A Case Study for Survey of Gastro-Intestinal Parasites of Sykes Monkeys (Cercopithecus Mitis Albogularis) at Gede Ruins National Monument Forest, Coast Province, Kenya

Kilo, Thome (2009) A Case Study for Survey of Gastro-Intestinal Parasites of Sykes Monkeys (Cercopithecus Mitis Albogularis) at Gede Ruins National Monument Forest, Coast Province, Kenya. Masters thesis, Kenyatta University.

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Non-human primates are vulnerable to parasitic infections in the wild and especially to human diseases or animal origin (zoonoses), which form a sizeable proportion of the emerging and re-emerging diseases. These diseases are continuing to gain importance, especially in rural areas in developing countries, where majority of the people live with a variety of animals under poor hygiene conditions or in areas where animals share the environment with humans. The objective of this study was to investigate the gastro-intestinal (git) parasites commonly occurring in free-ranging Sykes monkeys (Cercopithe~us mitis albogularis) at the Gede Ruins National Monument Forest and their public health implications. One of the three troops at the Gede Ruins National Monument Forest was provisioned with food by tourists and locals. The study identified 11 adult females from this I troop for sampling using-their natural markings on their body. Multiple fresh faecal samples were collected from these animals in the months of September and November 2005. The assessment of git parasites was determined by Direct Smear, Formalin-ethyl Acetate Sedimentation, MacMaster and Harada Mori techniques. In this study, the parasitic fauna of 11 adult females were quantified from 191 faecal samples collected over a 2-month period with a minimum of four samples from each individual. Nine gastrointestinal parasites (six helminthes and three protozoans) were recovered from the samples. The protozoa were: Entamoeba coli, Entamoeba histolytica and Iodamoeba butschlii while the nematodes were: Strongyloides fuleborni, Trichostrongylus spp., Oesophagostomum spp., Trichuris spp., Streptopharagus spp.and Metastrongylus spp. The intensity of protozoans among the monkeys were higher in November than in September but not significant (STAT, t-test p 2: 0.05) probably due to the animals spending more time grooming in November, hence direct contact transmission. Higher intensities of nematodes were obtained in September than in November and showed significant difference between the months. In November, there was green vegetation unlike in September, and this resulted to natural deworming. MacMaster method had higher egg numbers and a definite trend in all parasites than formalinethylacetate method and proved to be a better technique for parasite quantification. The prevalence of protozoa was higher in November than in September most probably due to direct contact transmission as a result of grooming. There was lower prevalence of Oesophagostomum spp., Trichostrongylus spp., and Trichuris spp. in September due to the unfavorable environmental conditions for their lifecycles. The prevalence of Strongyloides fulleborni and Streptopharagus spp. were higher in September as compared to November though not significantly different. This was probably due to their complex life cycles. Strongyloides fulleborni life cycle has an extra step in warm and humid weather conditions as found in the month of November. It therefore took longer for the eggs to be detected in the faeces. Streptopharagus spp. has an indirect life cycle and requires an intermediate host (dung beetle) and most probably there were no dung beetles in November with mature infection. The study isolated and identified Metastrongylus spp. in these animals and this might be the first reported case of this parasite in non-human primates. The results suggest that to accurately diagnose the total intestinal infections and evaluate group prevalence both flotation and sedimentation methods should be used to ensure the recovery of all parasites. All the parasites isolated and identified in the study could be potential zoonoses.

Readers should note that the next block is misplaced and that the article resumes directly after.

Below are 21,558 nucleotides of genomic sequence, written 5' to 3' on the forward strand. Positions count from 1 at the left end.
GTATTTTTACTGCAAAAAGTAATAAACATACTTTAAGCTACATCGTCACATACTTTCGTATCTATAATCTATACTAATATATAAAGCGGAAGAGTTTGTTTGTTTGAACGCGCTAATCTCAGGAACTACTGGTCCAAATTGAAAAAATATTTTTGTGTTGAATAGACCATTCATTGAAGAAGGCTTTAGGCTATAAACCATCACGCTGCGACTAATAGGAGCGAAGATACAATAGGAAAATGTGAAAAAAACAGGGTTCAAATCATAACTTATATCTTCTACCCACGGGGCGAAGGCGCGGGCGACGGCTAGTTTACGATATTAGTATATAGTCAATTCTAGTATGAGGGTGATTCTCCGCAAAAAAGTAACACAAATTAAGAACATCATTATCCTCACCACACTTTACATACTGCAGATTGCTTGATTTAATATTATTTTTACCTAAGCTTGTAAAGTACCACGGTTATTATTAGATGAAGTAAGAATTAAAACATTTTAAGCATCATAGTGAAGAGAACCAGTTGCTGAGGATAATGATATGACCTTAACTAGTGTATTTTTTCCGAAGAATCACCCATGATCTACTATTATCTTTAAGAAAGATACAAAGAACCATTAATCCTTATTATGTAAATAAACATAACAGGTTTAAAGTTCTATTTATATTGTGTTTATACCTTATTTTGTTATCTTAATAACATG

Item Type: Thesis (Masters)
Subjects: Q Science > QL Zoology
Divisions: Africana
Depositing User: Geoffrey Obatsa
Date Deposited: 02 May 2017 09:14
Last Modified: 02 May 2017 09:14
URI: http://thesisbank.jhia.ac.ke/id/eprint/1469

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